While the main concert covers the With Teeth winter tour, other songs are available in the bonus section that were filmed during the previous summer leg. Out of these five, three are not in the set list for the winter show, which makes it an even nicer addition:
As I noted, the audio options for the extra songs are the same as on the main show, but the picture quality does take a noticeable dip. There is plenty of artifacting in the summer tour footage, though it doesn't ruin the extras by any means. There are also some fuzzy edges, but those seem to be a result of there being more light displays on the stage. The same fuzzyiness carries over to the three songs from rehearsal sessions, but I would actually guess that's because these songs might have been shot for the web. The footage is of the band in a studio running through the following tracks:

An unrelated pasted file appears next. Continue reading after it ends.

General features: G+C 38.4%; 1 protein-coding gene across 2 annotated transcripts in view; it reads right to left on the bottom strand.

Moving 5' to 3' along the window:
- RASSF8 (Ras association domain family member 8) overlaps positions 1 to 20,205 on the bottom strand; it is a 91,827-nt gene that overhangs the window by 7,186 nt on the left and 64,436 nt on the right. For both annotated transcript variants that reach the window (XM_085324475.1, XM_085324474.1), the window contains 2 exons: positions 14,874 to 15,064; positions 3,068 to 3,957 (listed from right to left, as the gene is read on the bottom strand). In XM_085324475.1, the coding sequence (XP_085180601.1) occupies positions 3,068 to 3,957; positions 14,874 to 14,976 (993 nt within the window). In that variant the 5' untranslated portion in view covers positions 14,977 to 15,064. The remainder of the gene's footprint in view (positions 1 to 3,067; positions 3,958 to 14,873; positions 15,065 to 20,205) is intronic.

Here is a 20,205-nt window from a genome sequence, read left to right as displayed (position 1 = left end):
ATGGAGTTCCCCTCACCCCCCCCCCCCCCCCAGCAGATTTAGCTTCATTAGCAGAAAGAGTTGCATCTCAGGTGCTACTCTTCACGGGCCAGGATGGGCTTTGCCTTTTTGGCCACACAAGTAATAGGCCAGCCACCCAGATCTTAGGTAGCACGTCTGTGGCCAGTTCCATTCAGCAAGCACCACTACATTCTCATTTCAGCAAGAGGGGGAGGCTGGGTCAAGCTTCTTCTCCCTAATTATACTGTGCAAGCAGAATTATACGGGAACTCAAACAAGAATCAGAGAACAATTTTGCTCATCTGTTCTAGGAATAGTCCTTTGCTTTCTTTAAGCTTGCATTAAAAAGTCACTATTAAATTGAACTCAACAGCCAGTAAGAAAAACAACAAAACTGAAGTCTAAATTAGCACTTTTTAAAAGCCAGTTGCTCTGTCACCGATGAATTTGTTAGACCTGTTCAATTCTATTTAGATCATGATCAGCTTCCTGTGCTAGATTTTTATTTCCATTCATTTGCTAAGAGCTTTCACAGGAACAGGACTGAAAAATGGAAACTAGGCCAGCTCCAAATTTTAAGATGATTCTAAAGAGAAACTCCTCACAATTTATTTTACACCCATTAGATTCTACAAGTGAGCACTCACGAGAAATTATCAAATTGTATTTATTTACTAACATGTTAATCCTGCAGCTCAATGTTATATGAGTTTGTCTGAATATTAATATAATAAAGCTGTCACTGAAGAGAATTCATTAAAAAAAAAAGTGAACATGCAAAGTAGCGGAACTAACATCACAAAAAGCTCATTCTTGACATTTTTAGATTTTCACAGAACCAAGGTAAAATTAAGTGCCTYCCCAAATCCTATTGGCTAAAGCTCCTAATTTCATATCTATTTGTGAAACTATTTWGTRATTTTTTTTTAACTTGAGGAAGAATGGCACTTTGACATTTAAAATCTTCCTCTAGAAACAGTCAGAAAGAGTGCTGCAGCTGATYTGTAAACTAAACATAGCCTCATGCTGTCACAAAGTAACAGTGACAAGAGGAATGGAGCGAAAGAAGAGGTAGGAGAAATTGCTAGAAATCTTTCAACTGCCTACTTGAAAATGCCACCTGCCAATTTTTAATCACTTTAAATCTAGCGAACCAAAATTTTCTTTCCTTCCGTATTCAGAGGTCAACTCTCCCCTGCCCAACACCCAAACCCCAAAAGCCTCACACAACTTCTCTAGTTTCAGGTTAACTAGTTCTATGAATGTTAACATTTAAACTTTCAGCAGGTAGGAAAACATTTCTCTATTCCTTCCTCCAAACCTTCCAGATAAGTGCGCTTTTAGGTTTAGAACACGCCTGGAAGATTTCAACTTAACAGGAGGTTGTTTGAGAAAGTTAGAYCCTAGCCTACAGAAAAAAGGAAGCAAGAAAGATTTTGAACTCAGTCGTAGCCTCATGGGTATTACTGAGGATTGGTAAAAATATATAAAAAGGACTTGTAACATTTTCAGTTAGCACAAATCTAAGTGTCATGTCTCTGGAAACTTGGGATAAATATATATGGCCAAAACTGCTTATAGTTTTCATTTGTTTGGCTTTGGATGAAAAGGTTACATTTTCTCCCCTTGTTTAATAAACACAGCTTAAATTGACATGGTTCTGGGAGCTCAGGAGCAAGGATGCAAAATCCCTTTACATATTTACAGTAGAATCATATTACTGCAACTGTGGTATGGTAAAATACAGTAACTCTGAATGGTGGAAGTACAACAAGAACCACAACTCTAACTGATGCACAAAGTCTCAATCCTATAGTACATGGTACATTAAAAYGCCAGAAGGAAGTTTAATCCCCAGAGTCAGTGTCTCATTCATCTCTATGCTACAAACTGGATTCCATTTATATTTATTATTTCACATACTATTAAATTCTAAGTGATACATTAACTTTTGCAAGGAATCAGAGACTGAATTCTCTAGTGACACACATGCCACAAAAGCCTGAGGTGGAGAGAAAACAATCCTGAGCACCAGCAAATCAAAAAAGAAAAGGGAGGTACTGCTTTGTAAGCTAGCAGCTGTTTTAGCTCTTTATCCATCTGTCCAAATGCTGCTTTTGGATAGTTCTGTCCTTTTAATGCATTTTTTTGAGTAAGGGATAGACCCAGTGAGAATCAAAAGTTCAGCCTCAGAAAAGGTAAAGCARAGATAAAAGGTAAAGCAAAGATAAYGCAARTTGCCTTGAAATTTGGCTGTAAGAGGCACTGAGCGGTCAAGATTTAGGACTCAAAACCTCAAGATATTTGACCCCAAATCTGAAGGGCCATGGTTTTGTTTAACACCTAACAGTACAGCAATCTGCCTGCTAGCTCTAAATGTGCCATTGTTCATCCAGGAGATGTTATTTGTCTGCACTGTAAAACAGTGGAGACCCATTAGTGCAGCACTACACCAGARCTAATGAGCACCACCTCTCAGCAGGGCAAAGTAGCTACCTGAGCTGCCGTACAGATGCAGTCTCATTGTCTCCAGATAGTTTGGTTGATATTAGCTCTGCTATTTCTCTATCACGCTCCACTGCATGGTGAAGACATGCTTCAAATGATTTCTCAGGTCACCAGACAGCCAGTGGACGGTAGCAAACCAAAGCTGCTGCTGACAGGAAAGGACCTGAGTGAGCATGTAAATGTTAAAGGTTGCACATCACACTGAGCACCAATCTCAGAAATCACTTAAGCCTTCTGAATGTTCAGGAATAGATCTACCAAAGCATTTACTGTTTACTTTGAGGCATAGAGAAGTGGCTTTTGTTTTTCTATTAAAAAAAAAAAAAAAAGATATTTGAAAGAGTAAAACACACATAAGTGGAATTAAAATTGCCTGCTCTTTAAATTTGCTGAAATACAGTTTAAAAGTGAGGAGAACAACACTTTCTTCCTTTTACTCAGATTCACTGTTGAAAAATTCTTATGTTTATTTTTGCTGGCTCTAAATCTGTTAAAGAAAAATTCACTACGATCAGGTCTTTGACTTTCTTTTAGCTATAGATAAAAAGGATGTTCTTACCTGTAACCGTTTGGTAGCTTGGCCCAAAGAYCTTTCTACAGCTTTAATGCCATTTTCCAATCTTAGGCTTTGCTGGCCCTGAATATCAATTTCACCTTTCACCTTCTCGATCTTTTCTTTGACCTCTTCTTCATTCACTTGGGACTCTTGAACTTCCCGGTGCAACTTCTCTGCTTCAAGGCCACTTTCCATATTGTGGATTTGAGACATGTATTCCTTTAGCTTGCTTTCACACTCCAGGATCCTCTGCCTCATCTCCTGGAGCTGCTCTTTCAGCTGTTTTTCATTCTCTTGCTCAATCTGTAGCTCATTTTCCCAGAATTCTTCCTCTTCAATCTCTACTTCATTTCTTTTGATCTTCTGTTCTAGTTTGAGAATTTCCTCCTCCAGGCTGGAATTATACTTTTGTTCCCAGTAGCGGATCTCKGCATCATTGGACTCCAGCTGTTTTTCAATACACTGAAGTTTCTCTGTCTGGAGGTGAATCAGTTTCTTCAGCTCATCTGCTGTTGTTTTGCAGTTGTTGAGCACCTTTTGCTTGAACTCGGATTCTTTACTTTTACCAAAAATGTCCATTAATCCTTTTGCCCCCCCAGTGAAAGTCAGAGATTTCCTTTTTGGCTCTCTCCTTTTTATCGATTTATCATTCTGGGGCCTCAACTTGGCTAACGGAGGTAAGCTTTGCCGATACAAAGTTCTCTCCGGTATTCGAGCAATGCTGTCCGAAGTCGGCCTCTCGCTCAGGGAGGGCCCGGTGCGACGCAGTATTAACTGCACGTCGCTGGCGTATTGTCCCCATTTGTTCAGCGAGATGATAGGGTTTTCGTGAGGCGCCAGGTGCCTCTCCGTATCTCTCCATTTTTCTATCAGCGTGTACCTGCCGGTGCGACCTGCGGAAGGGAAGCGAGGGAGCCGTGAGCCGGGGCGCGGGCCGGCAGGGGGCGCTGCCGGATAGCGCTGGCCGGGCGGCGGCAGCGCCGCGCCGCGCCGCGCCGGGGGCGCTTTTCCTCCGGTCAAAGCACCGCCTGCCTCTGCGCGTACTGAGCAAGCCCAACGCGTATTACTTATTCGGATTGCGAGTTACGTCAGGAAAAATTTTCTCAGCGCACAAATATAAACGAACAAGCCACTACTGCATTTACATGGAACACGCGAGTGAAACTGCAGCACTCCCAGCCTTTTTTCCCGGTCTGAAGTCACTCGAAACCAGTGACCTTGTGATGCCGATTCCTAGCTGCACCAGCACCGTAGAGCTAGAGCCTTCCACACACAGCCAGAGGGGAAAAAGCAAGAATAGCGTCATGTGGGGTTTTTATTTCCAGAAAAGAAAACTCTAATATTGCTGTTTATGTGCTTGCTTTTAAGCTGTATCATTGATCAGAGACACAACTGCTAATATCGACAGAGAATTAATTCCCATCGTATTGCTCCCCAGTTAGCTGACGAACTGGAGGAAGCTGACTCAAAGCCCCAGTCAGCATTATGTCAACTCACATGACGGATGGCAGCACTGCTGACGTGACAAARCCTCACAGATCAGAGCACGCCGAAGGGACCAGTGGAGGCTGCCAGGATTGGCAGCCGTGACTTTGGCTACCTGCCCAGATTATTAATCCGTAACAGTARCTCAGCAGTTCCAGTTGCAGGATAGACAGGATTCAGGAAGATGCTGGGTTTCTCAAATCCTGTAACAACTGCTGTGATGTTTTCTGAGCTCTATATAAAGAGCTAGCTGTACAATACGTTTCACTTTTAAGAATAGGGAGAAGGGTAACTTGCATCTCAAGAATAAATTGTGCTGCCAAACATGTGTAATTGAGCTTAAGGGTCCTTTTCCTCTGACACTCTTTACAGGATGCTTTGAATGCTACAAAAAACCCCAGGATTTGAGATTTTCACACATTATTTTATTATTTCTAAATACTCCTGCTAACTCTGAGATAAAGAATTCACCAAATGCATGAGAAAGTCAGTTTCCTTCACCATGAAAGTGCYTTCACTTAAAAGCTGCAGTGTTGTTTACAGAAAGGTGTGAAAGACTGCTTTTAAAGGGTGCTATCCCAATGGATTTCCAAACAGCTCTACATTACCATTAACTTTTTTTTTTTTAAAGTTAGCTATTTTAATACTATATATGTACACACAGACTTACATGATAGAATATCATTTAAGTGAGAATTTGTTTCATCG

Again, three more songs we don't get otherwise, so the bonuses really stack up as bonuses, not just alternate takes of selections we've already heard. Also mixed in here are the videos for "The Hand that Feeds" and "Only," both of which are fairly uninspired. "Hand" looks like it could have come out of the same sessions as the rehearsals, and I am not sure making your video look like it was shot for Quicktime viewing on YouTube qualifies as a "style." As for "Only," it uses objects in an office to perform the song, with Trent appearing on one of those things where a bunch of nails are on a board and when you push them it makes a shape of your hand or face or whatever you press into it. I don't know what it's called, but it's a shtick that loses its charm over the course of a whole song.
Finally, there are some non-video/song-based bonuses. For true NIN enthusiasists, there is a full discography of all the band's releases, presented in order of their catalogue number, which fans will recognize as the Halo listings. (This DVD is Halo 22.) You get art and a list of the tracks on each release. There is also a stills gallery and tests to optimize the image and audio before viewing Beside You In Time.
The packaging for the DVD is a cardboard sleeve with a plastic tray. A folded sheet/booklet is also inside in its own sheath.